They all made fun of my old hound,
He wasn’t the smartest dog around.
He couldn’t fetch and he couldn’t sit,
But I was as proud of him as spit.

He never would chase a truck or a car;
He just didn’t care to run all that far.
Exertion, to him, was never a habit;
He fell asleep once, while chasing a rabbit.

His name just might’ve had an effect?
The man where I got him had called him Reject.
Then something he did, you might never see;
My hound dog, Reject, climbed right up a tree.

It made me so happy, I let out a shout;
He’d finally done something I could brag about.
I casually mentioned, when I went to school,
My dog had done something that was pretty cool.

I could see disbelief in all of their eyes;
Anything about Reject would be a surprise.
“You don’t mean Old Reject, just what could he do?”
Cause he was a dog that everyone knew.

I told them how someone had dumped out a cat.
I knew he was trouble, right off of the bat.
He was tattered and scarred, one ear hanging down;
You could tell from his manner that he’d been around.

It was just about then Old Reject caught sight.
I figured there’d be a terrible fight.
A whirlwind of fur was all I could see,
Until I saw Reject up in that old tree.

Limbs, leaves, and bark were all in a swirl,
‘Cause Reject had climbed that tree like a squirrel.
“Wow!”, said my friend, “Reject chased a cat
Right up that old tree; well how about that?”

People are like that, it just never fails.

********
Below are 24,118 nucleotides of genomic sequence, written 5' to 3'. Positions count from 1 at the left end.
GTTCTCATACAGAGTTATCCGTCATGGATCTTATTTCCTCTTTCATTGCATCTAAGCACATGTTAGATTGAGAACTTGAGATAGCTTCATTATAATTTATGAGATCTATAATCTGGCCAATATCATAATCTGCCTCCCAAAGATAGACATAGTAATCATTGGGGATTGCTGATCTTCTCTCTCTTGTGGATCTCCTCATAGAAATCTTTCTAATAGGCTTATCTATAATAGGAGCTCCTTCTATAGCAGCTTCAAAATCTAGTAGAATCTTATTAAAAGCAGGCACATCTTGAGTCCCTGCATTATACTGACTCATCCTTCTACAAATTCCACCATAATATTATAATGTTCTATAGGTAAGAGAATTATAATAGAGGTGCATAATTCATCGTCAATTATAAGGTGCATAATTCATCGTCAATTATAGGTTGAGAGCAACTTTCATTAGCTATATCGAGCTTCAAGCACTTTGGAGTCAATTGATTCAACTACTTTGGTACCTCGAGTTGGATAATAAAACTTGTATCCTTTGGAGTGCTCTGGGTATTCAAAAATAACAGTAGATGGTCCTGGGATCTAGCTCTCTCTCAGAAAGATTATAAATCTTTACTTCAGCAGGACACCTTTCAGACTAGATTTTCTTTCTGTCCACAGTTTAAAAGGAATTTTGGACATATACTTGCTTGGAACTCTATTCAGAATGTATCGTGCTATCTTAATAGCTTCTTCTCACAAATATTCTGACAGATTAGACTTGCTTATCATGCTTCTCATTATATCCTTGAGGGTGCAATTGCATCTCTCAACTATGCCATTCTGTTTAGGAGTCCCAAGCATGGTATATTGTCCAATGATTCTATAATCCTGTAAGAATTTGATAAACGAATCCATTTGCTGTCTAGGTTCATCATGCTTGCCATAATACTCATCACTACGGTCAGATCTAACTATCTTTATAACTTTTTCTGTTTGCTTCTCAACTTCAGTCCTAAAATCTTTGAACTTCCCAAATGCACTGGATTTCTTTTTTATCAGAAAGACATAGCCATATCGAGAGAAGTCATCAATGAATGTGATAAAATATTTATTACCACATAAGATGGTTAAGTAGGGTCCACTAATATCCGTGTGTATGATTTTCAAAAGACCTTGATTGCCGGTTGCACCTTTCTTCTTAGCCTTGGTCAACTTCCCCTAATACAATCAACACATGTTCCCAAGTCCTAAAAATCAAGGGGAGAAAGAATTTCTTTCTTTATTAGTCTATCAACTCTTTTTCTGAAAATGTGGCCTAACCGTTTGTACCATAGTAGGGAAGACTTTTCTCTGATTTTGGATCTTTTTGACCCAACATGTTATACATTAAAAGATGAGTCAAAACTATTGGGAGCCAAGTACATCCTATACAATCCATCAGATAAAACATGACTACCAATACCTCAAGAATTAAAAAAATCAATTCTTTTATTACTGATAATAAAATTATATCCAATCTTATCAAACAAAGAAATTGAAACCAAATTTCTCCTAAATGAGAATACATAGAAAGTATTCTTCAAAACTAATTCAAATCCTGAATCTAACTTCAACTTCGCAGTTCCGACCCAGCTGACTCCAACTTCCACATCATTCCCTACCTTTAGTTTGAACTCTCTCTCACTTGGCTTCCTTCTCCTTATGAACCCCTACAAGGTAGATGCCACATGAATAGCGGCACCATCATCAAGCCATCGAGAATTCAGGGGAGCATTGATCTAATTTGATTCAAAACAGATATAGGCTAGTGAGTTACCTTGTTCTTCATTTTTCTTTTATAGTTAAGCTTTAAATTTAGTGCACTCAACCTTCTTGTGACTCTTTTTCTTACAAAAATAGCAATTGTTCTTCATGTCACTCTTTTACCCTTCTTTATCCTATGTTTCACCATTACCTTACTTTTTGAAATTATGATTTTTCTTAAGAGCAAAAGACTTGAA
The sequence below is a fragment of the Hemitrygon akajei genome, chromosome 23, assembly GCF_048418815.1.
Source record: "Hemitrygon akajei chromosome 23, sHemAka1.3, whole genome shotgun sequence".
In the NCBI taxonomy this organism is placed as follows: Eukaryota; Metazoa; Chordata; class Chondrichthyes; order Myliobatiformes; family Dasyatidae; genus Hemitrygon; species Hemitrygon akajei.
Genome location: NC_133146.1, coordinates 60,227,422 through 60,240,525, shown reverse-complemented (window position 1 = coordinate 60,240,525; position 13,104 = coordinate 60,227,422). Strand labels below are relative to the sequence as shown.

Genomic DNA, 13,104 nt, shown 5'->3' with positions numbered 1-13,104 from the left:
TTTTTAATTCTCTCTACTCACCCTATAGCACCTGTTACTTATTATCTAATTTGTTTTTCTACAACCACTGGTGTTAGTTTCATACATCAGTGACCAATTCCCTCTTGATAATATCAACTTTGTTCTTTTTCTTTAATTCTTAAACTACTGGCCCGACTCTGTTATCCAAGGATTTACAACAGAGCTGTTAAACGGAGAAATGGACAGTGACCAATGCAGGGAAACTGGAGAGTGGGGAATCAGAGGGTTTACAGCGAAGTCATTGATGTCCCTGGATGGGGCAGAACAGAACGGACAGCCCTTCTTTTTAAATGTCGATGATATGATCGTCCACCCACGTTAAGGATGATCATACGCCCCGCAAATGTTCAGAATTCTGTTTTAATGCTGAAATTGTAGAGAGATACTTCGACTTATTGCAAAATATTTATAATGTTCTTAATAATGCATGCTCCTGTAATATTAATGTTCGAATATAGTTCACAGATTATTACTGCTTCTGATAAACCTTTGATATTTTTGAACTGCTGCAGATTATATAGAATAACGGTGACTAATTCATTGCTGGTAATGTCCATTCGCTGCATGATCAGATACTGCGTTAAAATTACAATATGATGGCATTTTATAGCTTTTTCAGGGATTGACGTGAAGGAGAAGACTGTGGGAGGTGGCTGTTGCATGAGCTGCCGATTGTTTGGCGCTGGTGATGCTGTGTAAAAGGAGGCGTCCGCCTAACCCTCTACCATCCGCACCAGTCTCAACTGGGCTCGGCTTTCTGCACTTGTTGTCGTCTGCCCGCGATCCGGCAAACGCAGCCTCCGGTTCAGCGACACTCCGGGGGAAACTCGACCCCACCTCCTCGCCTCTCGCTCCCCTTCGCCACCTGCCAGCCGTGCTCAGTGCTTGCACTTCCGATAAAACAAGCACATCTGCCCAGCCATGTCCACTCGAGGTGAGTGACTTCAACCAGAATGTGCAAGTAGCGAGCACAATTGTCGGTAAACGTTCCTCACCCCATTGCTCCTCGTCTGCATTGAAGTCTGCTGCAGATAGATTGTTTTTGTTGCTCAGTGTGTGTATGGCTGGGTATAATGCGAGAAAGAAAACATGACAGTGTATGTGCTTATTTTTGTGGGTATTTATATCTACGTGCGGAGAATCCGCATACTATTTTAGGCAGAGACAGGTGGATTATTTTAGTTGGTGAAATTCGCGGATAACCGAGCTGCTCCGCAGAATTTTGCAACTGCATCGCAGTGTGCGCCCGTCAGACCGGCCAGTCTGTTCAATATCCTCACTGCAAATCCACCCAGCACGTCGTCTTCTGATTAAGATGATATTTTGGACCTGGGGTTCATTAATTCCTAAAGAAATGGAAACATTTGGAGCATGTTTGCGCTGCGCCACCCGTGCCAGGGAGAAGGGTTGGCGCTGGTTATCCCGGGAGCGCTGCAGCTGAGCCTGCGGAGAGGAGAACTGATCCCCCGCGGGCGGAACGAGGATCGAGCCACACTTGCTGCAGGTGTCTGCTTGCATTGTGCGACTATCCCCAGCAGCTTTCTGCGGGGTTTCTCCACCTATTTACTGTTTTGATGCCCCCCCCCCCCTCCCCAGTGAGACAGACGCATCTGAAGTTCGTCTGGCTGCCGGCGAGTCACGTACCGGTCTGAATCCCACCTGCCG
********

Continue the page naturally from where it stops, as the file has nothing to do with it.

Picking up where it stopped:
They’re often distracted by minor details.
And which one chased which, didn’t matter to me;
The important thing was, MY DOG CLIMBED A TREE!

Reject is actually a political statement, although you may not see the implication of that without some help.

The year I wrote this, the news magazine that I subscribe to had been full of articles about Outcome Based Education (OBE). The idea is that grammar, spelling and penmanship are unimportant, as long as the student learns to read. After all, a computer can check one’s spelling and context, so why bother?

In math, the multiplication tables that I memorized as a boy are no longer necessary as long as the student learns to use a calculator. A student is never to be kept back a grade, as that could damage his self-esteem.

In the poem we see that Reject’s owner is unconcerned about how Reject got where he was; what is important is only that he climbed a tree. For a well-rounded education, the trip up the tree is just as important as the arrival at the top. To be a success, the student must display the ability to do it again.


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